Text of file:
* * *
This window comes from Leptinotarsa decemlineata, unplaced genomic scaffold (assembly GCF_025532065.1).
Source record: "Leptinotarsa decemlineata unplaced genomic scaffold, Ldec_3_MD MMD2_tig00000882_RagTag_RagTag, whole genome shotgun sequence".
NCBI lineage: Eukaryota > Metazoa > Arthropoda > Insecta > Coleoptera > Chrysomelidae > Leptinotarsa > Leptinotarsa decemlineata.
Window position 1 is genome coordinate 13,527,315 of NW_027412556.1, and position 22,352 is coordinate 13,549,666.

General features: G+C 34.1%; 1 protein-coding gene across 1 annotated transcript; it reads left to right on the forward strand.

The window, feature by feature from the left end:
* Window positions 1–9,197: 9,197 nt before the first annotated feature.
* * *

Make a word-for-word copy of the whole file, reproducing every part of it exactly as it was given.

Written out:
This window comes from Leptinotarsa decemlineata, unplaced genomic scaffold (assembly GCF_025532065.1).
Source record: "Leptinotarsa decemlineata unplaced genomic scaffold, Ldec_3_MD MMD2_tig00000882_RagTag_RagTag, whole genome shotgun sequence".
NCBI lineage: Eukaryota > Metazoa > Arthropoda > Insecta > Coleoptera > Chrysomelidae > Leptinotarsa > Leptinotarsa decemlineata.
Window position 1 is genome coordinate 13,527,315 of NW_027412556.1, and position 22,352 is coordinate 13,549,666.

General features: G+C 34.1%; 1 protein-coding gene across 1 annotated transcript; it reads left to right on the forward strand.

The window, feature by feature from the left end:
* Window positions 1–9,197: 9,197 nt before the first annotated feature.